From: Gary Jones (email@example.com )
Date: Tue, 30 Mar 2004 10:24:45
FYI - From JJ Keller's Safety Clicks at www.jjkeller.com
Where's the spill kit? And what's in it?
If you work around corrosive materials, do you know where the spill kit is kept? Do you know what's in it? Stay safe by knowing the answers before an incident occurs.
Locate spill kits near areas where they might be needed, and make sure they are easily accessible. Check the kits periodically and re-stock them if they are used.
The contents of the kit should be specific to the chemicals used at your facility. Be sure that your kit includes:
proper personal protective equipment (PPE),
appropriate absorbents for the corrosive materials used,
clean-up and disposal materials, and
other items for specific hazards.
The kit should always contain PPE necessary to safely respond to a spill. The material safety data sheet (MSDS) for your material will list PPE that should be used. Items commonly included are:
goggles and a face shield,
corrosive-resistant gloves and booties,
disposable lab coat and corrosive apron, and
appropriate respiratory protection.
All-purpose absorbents are good for spills of most chemicals, including acids and bases. Acid and base spill neutralizers are also available. For some materials, inert absorbents like vermiculite, clay, or sand can be used for cleanup.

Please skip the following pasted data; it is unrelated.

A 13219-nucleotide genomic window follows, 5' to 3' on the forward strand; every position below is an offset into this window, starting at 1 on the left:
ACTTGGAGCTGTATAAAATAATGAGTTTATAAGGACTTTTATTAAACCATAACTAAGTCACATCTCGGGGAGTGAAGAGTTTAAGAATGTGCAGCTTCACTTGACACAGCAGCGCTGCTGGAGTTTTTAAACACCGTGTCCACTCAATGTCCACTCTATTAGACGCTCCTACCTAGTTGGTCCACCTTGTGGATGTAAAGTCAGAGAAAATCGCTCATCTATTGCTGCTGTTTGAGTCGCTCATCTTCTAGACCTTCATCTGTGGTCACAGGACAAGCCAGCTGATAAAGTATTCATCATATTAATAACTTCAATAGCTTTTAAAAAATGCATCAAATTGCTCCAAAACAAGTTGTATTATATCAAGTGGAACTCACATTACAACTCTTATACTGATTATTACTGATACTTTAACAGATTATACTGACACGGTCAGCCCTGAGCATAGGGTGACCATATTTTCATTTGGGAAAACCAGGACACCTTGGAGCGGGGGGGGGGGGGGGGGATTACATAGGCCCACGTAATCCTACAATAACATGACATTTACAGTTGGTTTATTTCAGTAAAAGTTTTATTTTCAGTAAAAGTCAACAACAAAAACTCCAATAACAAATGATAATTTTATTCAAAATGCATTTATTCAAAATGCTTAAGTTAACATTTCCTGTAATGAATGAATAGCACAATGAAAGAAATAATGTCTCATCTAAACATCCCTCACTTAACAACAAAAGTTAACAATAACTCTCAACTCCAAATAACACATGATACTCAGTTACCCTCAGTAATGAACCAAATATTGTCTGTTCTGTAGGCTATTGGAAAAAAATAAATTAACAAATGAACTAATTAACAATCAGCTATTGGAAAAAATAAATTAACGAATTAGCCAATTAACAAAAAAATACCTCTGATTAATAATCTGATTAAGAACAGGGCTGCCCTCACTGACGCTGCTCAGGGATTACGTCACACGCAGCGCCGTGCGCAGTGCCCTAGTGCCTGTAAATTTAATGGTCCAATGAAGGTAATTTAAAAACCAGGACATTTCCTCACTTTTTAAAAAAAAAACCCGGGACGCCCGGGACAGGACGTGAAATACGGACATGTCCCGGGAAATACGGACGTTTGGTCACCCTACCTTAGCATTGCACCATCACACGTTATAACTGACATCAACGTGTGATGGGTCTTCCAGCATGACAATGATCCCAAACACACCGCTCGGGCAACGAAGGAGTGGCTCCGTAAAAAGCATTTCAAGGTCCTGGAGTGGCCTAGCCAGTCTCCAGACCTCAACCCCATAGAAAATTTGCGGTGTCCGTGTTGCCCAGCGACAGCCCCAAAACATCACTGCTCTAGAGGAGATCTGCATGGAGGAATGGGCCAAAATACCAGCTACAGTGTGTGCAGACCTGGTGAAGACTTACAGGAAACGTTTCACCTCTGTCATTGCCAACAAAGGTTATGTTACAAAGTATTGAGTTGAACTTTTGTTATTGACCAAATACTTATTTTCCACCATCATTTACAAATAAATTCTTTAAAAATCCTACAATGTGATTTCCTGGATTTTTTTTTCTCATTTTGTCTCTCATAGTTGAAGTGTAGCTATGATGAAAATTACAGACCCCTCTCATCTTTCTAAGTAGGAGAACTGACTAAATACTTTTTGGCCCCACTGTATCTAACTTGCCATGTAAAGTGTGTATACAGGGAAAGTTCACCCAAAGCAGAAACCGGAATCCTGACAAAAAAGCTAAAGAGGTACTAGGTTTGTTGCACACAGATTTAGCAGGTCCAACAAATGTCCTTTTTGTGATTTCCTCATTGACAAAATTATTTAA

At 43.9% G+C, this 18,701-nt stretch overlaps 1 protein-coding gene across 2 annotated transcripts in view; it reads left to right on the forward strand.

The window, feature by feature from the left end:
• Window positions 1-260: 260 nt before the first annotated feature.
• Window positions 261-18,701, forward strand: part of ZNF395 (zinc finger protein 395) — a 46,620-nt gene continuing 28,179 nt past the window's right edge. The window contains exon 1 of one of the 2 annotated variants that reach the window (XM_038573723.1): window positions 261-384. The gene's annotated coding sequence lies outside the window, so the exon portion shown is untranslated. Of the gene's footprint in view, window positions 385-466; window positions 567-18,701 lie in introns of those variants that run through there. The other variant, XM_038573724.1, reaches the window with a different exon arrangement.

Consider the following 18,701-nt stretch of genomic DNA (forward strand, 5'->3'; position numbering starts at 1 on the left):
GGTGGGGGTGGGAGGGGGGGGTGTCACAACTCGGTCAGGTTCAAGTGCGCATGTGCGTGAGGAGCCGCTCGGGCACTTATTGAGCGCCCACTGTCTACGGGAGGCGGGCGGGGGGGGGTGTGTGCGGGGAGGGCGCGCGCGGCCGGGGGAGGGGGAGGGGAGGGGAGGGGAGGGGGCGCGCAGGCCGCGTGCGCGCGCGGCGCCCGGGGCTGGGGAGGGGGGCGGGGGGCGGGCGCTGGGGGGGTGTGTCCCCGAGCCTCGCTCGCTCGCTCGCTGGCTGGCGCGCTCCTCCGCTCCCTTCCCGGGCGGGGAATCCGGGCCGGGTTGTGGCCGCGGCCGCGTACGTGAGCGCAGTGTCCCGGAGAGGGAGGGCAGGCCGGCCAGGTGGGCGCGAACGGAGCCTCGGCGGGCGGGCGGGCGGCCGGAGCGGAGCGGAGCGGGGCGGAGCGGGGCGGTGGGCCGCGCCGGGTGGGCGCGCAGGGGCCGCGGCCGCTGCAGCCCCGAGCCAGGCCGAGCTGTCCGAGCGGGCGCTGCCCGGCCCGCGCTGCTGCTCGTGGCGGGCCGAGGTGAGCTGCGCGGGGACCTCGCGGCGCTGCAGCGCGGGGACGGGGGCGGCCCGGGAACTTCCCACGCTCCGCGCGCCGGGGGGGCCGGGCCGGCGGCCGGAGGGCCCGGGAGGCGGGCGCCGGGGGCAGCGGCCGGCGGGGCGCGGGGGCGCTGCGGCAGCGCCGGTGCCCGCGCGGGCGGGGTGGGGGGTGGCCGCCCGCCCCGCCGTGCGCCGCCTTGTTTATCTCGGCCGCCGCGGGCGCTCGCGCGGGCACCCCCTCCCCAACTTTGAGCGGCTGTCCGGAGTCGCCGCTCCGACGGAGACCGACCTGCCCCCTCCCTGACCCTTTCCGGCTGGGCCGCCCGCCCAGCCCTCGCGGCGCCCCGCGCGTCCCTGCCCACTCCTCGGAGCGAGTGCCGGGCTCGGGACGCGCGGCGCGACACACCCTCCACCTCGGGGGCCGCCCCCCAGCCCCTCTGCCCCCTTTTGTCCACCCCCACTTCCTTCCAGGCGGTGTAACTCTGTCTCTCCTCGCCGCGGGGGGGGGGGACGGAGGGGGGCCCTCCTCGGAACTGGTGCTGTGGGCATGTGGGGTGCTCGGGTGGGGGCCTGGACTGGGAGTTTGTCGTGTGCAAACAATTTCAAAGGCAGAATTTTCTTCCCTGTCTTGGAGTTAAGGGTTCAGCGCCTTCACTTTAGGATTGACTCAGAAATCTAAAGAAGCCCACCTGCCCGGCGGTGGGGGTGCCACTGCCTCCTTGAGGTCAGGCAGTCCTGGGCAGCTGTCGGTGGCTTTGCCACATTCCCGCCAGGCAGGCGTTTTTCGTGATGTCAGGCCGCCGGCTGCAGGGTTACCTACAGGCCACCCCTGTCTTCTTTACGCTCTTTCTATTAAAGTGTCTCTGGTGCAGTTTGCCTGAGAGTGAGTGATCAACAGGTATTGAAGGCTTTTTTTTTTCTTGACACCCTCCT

Some very dangerous corrosives require special absorbent materials and cleanup methods. Again, read the MSDS to know about these requirements before an incident occurs.
The following materials are commonly included in a spill kit:
a plastic dust pan or scoop,
plastic bags for PPE waste,
a plastic pail for spill residues and waste.
Be sure to check the MSDS to:
determine if your corrosive material is incompatible with certain materials, and
supply your spill kit with appropriate alternatives.
Some chemicals present unique hazards that require special spill response materials. For example, if hydrofluoric acid is present, calcium gluconate antidote gel should be included in the kit. Mercury also requires special spill cleanup materials. Certain alkali metals may require Class D fire extinguishers.
Responding to a spill
If you are involved in cleaning up or dealing with minor spills of corrosives, remember the following points:
Check the MSDS for cleanup procedures and hazards of the material.
Always wear the proper PPE.
Do your best to safely stop the leak and contain the spill.
Prevent the material from reaching drains, storm sewers, or ditches.
Use proper materials for cleanup.
Follow proper disposal procedures for the resulting waste.
Also, if you have not received training, do not respond to a chemical leak or spill. Instead, follow your company's emergency plan for reporting leaks and spills and evacuating.